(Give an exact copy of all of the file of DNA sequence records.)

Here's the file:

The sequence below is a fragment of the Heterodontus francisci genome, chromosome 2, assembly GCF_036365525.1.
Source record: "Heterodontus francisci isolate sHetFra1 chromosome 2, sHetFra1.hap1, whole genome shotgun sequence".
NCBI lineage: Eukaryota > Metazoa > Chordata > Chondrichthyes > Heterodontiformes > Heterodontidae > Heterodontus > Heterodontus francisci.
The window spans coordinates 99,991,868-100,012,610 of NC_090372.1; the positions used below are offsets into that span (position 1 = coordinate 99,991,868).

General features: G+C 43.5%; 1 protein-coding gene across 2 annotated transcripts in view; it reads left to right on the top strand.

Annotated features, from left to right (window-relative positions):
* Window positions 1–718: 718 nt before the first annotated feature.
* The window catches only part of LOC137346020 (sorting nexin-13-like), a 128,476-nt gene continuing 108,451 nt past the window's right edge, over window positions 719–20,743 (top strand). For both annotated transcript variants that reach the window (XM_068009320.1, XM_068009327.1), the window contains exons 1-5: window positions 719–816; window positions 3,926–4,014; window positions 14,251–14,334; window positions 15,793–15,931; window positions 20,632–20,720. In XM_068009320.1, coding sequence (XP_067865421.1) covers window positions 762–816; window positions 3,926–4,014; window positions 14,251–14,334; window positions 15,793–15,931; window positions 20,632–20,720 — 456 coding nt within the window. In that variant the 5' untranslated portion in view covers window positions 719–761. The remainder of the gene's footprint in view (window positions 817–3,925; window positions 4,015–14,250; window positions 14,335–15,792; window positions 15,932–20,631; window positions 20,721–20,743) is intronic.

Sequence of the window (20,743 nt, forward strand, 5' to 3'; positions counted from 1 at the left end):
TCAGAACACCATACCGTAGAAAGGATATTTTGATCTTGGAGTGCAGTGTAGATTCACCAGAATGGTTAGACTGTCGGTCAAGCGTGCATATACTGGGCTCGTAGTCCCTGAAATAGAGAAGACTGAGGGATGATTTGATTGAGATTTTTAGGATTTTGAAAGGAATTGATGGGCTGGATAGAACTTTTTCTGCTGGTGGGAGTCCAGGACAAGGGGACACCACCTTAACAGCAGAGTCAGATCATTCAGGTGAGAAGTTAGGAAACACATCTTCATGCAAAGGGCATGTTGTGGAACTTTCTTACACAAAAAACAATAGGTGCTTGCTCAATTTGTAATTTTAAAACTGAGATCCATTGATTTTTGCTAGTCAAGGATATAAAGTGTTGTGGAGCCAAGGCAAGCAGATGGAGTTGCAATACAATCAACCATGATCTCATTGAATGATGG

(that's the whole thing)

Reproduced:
The sequence below is a fragment of the Heterodontus francisci genome, chromosome 2, assembly GCF_036365525.1.
Source record: "Heterodontus francisci isolate sHetFra1 chromosome 2, sHetFra1.hap1, whole genome shotgun sequence".
NCBI lineage: Eukaryota > Metazoa > Chordata > Chondrichthyes > Heterodontiformes > Heterodontidae > Heterodontus > Heterodontus francisci.
The window spans coordinates 99,991,868-100,012,610 of NC_090372.1; the positions used below are offsets into that span (position 1 = coordinate 99,991,868).

General features: G+C 43.5%; 1 protein-coding gene across 2 annotated transcripts in view; it reads left to right on the top strand.

Annotated features, from left to right (window-relative positions):
* Window positions 1–718: 718 nt before the first annotated feature.
* The window catches only part of LOC137346020 (sorting nexin-13-like), a 128,476-nt gene continuing 108,451 nt past the window's right edge, over window positions 719–20,743 (top strand). For both annotated transcript variants that reach the window (XM_068009320.1, XM_068009327.1), the window contains exons 1-5: window positions 719–816; window positions 3,926–4,014; window positions 14,251–14,334; window positions 15,793–15,931; window positions 20,632–20,720. In XM_068009320.1, coding sequence (XP_067865421.1) covers window positions 762–816; window positions 3,926–4,014; window positions 14,251–14,334; window positions 15,793–15,931; window positions 20,632–20,720 — 456 coding nt within the window. In that variant the 5' untranslated portion in view covers window positions 719–761. The remainder of the gene's footprint in view (window positions 817–3,925; window positions 4,015–14,250; window positions 14,335–15,792; window positions 15,932–20,631; window positions 20,721–20,743) is intronic.

Sequence of the window (20,743 nt, forward strand, 5' to 3'; positions counted from 1 at the left end):
TCAGAACACCATACCGTAGAAAGGATATTTTGATCTTGGAGTGCAGTGTAGATTCACCAGAATGGTTAGACTGTCGGTCAAGCGTGCATATACTGGGCTCGTAGTCCCTGAAATAGAGAAGACTGAGGGATGATTTGATTGAGATTTTTAGGATTTTGAAAGGAATTGATGGGCTGGATAGAACTTTTTCTGCTGGTGGGAGTCCAGGACAAGGGGACACCACCTTAACAGCAGAGTCAGATCATTCAGGTGAGAAGTTAGGAAACACATCTTCATGCAAAGGGCATGTTGTGGAACTTTCTTACACAAAAAACAATAGGTGCTTGCTCAATTTGTAATTTTAAAACTGAGATCCATTGATTTTTGCTAGTCAAGGATATAAAGTGTTGTGGAGCCAAGGCAAGCAGATGGAGTTGCAATACAATCAACCATGATCTCATTGAATGATGG